According to Global Market Insights Inc, the size of the global essential oils market exceeded 7.5 billion USD in 2018 and is estimated to exceed 15 billion USD by 2026 (Ahuja and Singh, 2019). While this accelerating growth is driven by increasing demand from industries as diverse as food and beverages, cosmetics, toiletries, fragrance and pharmaceuticals, the demand for extracts derived from ecologically vulnerable and threatened medicinal and aromatic plant species comes especially from the essential oil and aromatherapy retail market. The consumer appetite for carrier and essential oils such as that of Aniba rosaeodora (rosewood) places an extra burden on an already endangered species, as the heightened demand from multi-level marketing companies in particular not only threaten the continuity of the species but contribute to deforestation.
The issue of the sustainability of carrier and essential oil-bearing plants is therefore inseparable from the threat to the global natural environment, and from factors that contribute to the ravages of climate change. The lack of sustainable supply of certain oils drives up their market value and thus their relative profit for retailers. Yet rarely does this inflated value benefit the sometimes impoverished communities that harvest and collect the plant material for distillation. And all too often the plant material and extracts of threatened and near-threatened plant species are exported illegally, without the proper certification required under CITES (Convention on International Trade in Endangered Species of Wild Fauna and Flora). Their essential oils also become more susceptible to adulteration.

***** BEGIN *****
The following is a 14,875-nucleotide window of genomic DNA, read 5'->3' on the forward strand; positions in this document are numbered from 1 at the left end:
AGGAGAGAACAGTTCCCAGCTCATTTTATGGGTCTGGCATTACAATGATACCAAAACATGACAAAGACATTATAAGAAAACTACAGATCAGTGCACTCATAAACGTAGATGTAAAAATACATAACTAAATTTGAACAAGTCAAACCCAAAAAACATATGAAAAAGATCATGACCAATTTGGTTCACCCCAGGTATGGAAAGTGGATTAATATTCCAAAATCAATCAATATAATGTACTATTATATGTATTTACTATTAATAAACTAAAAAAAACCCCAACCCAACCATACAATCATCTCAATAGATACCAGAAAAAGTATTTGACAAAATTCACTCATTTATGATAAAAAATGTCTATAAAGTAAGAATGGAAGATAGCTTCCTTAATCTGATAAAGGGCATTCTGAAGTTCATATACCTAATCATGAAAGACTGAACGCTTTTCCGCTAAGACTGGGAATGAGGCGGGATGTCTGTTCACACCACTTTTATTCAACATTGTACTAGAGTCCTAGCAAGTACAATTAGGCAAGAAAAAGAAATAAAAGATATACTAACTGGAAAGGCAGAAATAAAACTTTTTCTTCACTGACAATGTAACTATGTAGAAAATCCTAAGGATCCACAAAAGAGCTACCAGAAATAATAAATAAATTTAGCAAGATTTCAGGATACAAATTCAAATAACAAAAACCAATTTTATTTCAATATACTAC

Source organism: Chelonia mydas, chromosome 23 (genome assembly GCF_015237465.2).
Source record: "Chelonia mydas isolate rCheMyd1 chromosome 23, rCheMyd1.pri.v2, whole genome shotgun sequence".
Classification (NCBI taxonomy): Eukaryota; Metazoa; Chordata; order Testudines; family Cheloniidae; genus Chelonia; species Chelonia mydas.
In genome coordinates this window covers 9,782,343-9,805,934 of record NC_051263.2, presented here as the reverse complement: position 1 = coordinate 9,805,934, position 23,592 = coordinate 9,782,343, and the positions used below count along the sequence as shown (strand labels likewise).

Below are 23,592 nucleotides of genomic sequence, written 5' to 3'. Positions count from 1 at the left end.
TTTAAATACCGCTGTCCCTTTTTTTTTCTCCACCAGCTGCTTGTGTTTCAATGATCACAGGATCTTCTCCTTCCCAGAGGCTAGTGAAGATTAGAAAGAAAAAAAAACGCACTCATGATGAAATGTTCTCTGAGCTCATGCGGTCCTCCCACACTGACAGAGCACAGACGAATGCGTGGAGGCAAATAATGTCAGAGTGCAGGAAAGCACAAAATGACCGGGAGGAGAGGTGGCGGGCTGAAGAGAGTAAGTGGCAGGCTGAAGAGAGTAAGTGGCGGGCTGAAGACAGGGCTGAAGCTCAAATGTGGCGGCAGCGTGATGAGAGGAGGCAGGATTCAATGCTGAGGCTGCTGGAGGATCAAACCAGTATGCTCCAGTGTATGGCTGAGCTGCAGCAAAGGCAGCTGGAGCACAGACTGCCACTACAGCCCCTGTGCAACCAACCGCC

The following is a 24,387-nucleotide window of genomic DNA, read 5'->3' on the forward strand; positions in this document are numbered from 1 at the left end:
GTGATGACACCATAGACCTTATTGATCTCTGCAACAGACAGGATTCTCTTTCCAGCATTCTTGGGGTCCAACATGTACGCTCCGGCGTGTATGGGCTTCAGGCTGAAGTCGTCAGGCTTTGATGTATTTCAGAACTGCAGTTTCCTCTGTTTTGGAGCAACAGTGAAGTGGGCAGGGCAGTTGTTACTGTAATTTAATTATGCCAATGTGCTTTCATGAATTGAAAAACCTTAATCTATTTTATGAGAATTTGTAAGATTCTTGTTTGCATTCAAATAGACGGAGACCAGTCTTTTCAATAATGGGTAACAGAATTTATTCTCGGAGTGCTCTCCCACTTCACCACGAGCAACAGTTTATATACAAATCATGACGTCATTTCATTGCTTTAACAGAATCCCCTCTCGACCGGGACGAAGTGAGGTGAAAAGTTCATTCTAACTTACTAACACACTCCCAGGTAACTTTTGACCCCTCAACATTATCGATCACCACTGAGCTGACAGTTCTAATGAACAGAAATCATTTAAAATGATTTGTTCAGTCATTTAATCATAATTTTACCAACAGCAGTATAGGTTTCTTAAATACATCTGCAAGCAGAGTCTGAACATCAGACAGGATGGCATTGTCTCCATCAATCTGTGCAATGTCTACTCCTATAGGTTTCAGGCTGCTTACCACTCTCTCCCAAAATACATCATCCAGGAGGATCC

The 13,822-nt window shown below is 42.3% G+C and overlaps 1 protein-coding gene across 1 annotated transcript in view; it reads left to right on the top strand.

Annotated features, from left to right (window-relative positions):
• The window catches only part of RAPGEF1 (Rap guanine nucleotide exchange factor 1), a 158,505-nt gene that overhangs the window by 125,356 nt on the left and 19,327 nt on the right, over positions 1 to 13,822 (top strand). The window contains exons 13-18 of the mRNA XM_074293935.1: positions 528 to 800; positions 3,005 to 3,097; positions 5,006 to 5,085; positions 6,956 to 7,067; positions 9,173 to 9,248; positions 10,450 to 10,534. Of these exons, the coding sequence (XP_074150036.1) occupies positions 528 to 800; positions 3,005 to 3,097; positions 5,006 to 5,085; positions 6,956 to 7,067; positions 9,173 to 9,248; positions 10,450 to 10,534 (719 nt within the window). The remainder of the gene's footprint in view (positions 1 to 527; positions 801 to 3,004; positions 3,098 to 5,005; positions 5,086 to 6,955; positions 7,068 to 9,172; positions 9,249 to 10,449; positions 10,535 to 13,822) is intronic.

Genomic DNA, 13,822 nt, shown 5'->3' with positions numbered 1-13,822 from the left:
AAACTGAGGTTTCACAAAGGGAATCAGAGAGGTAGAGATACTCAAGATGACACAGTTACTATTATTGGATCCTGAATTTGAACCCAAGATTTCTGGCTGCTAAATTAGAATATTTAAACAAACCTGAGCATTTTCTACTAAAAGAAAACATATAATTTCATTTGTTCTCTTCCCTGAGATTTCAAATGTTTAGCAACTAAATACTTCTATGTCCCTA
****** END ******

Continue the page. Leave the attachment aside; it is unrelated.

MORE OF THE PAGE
The Airmid Institute has been established as a nonprofit organization to holistically address key issues involved in the harvest of, and trade in threatened and near-threatened carrier and essential oil-bearing plant species. This includes highlighting the perilous conservation status of these species; ensuring that those oils that require CITES certification are sold legally; working with government agencies and other organizations to counter unethical harvesting and illicit exportation and commerce; and supporting local communities that rely on these species for their livelihood by encouraging sustainable agriculture and reforestation. The work of the Airmid Institute therefore embraces research and analysis, investigation and reporting, collaboration and cooperation, and education and training.
Kelly and Quechua friends in Peru.
Airmid also works with regulating trade associations (e.g. aromatherapy, herbalism, and fragrance) and recognized educational institutions on the development and implementation of guidelines and curricula centered around the conservation and sustainability of oil-bearing medicinal plants. University and independent laboratories worldwide help facilitate taxonomic classification and identification of species through genetic analyses, chemical analyses, and herbarium collections, while government agencies support the authentication of legally binding permits such as CITES.